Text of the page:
Bye, Bye, BlackBerry

Last Friday, BlackBerry (NASDAQ: BBRY  ) pre-announced terrible Q2 earnings results just before the market closed. This news quickly sent the stock down by more than 20%. After this revelation, just about everybody knew that the game was up for BlackBerry -- at least as a public company.

BBRY Chart

BlackBerry 1-Year Price Chart. Data by YCharts.

On Monday, Fairfax Financial Holdings -- BlackBerry's largest shareholder -- came riding to the rescue with a $4.7 billion buyout plan. Fairfax and BlackBerry's Special Committee agreed on a letter of intent for Fairfax to take BlackBerry private for $9 per share. While this price is below the level where BlackBerry shares traded as recently as last week, getting out is the best option for BlackBerry shareholders now.

Dreadful results
The results BlackBerry pre-announced last week were nothing short of disastrous. BlackBerry expects to post a GAAP loss of nearly $1 billion, driven primarily by a massive inventory writedown. Revenue plunged to around $1.6 billion last quarter, roughly half of what most analysts expected. BlackBerry is also slimming down its smartphone portfolio to four devices (compared to prior plans for six), and laying off 40% of its workforce.

The root cause of the dreadful results was weak demand for BlackBerry's new BB10 smartphones. While I had expected the release of the company's new Q10 QWERTY smartphone to drive a solid upgrade cycle from longtime fans, even the BlackBerry faithful have been unenthusiastic about the company's new phones. Some longtime BlackBerry users who did upgrade found that the touchscreen aspect of the phone did not work well, leading to high return rates.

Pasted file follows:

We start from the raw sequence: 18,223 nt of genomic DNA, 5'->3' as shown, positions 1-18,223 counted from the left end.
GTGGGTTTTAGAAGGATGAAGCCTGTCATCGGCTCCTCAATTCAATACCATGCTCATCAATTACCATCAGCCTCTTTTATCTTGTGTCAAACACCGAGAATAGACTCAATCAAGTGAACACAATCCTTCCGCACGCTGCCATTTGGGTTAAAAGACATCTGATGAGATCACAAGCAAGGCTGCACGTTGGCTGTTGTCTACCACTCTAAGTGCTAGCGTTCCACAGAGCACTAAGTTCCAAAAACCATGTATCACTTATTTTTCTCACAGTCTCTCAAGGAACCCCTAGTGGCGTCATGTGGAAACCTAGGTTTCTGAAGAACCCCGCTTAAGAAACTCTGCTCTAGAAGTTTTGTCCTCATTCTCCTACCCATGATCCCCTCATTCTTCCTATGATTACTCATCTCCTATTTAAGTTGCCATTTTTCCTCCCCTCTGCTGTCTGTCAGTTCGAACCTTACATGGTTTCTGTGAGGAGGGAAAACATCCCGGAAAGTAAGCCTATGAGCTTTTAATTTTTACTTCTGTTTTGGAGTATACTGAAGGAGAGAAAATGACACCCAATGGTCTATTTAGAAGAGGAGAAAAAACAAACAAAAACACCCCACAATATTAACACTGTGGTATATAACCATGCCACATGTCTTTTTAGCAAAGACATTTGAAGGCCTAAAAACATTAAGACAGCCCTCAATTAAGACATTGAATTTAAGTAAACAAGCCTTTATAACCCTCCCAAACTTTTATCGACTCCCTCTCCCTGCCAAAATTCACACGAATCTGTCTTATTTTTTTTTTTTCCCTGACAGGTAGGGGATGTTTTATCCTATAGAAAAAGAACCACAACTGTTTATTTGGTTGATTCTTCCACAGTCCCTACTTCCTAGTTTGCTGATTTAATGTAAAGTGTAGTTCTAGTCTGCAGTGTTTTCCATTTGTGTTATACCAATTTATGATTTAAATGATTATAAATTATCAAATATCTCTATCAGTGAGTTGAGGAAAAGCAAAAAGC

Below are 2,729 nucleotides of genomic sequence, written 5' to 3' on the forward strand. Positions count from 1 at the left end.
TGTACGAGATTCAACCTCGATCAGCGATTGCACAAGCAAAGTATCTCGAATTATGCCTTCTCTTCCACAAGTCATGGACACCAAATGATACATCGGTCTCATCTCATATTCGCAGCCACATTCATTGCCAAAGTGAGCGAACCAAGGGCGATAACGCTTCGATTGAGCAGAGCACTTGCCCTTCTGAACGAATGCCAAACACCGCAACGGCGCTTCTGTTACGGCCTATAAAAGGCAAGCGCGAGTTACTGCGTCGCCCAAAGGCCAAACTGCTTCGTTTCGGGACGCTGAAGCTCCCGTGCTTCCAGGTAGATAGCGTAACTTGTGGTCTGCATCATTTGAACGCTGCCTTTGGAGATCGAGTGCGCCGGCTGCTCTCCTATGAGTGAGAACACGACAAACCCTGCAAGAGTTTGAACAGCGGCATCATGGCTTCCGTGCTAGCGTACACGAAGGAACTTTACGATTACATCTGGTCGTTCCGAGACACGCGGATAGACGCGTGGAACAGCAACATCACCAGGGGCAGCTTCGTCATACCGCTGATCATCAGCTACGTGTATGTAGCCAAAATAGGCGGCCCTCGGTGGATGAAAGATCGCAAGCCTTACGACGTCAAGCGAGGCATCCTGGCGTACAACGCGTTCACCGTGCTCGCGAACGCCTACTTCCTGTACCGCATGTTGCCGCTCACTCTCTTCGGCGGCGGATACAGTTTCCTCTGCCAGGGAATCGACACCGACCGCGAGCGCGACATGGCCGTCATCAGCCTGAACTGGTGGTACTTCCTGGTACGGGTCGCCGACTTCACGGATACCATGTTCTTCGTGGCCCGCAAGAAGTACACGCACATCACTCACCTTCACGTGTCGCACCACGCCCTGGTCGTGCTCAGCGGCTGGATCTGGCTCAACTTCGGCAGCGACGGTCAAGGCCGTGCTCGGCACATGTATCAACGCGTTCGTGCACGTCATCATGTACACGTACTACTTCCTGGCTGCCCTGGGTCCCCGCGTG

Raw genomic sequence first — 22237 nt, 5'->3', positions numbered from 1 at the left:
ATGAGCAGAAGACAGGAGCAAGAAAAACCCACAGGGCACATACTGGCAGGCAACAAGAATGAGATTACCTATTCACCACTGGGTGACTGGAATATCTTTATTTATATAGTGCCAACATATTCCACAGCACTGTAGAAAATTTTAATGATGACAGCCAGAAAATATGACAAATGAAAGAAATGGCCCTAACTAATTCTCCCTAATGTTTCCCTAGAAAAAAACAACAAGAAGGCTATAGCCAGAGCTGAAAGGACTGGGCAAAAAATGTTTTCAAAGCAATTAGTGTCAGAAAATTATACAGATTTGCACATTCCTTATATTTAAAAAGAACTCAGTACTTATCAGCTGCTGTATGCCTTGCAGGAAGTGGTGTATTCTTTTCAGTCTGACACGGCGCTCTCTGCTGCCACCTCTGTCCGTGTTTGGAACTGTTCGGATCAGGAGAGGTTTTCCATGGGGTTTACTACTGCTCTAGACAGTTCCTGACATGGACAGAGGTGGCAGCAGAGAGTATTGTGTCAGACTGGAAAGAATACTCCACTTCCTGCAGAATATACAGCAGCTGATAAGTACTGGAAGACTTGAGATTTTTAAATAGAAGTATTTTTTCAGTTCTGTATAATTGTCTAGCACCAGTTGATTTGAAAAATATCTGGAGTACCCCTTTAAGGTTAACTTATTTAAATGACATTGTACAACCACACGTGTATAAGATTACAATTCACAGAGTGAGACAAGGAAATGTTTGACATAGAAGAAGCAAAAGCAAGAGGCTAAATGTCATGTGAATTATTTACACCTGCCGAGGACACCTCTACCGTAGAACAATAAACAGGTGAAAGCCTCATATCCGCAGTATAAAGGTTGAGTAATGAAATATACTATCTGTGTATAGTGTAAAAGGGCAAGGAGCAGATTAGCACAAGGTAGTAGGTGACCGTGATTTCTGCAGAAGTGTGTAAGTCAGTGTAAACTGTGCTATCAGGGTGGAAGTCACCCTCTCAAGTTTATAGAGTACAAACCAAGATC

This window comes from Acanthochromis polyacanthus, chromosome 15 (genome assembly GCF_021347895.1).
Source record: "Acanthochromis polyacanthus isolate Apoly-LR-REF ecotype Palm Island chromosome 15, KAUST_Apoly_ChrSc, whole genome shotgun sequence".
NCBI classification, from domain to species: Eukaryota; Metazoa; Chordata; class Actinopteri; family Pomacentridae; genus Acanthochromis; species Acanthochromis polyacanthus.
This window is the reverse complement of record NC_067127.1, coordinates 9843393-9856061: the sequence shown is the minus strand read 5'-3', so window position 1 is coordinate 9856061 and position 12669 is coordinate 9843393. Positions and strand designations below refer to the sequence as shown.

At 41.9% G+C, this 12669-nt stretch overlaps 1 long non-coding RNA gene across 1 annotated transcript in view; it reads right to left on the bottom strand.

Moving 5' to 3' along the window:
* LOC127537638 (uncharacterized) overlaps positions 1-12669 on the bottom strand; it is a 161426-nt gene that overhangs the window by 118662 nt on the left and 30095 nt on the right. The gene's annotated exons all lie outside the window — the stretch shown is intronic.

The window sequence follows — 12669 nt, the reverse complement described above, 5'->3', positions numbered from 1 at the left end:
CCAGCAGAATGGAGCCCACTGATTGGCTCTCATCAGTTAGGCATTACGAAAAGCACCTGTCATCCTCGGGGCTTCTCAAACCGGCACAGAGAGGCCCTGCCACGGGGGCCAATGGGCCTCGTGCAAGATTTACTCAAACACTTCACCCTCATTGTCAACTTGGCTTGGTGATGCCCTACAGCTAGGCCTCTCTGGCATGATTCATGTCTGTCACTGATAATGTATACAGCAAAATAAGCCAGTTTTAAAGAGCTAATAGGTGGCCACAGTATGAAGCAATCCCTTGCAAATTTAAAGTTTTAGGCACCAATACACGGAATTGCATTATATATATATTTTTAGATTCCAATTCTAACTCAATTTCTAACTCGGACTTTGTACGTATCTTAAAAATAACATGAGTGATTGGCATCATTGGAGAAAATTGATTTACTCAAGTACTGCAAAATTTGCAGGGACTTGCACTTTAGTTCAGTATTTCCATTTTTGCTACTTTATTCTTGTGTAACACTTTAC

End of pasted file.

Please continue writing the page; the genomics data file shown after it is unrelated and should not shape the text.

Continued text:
BlackBerry Z10 phones are piling up in inventory. Photo: BlackBerry.

With BB10 demand dropping off rapidly, BlackBerry has been forced to stop recognizing revenue on phones as it ships them, because too many phones have been piling up in the channel. Instead, BlackBerry will recognize revenue only when phones are sold through to end users.

Furthermore, now that BlackBerry has introduced a new high-end phone -- the 5-inch Z30 touchscreen model -- it is dropping the Z10 down to "entry-level" status. This change in the pricing scheme for the Z10, BlackBerry's first BB10 device, directly drove the big writedown, as Z10 inventory is now less valuable.

End game
In light of the buyout agreement announced on Monday, it seems likely that BlackBerry pre-announced its earnings in order to help set a price for its negotiations with Fairfax. Fairfax already owns about 10% of BlackBerry, and Prem Watsa -- who heads Fairfax -- was on the BlackBerry board until he stepped down in August due to a "conflict of interest." That conflict of interest was widely known to be his interest in taking BlackBerry private.

While $4.7 billion is a paltry sum for a former technology titan with tens of millions of ongoing subscribers and plenty of intellectual property, a bidding war is unlikely to break out. The most logical strategic buyer would have been Microsoft (NASDAQ: MSFT  ) .

Microsoft's ongoing push to grow in the smartphone market and its big enterprise presence could have made BlackBerry a sensible acquisition target at one point. However, Microsoft just agreed earlier this month to buy Nokia's handset business for more than $7 billion.

While some reports suggested that Microsoft was still interested in BlackBerry even after signing the Nokia deal, it would be very surprising if the company tries to buy two struggling handset makers in the space of a month or two. The integration risks -- already high -- would become enormous if Microsoft tried to buy both simultaneously.

Sad story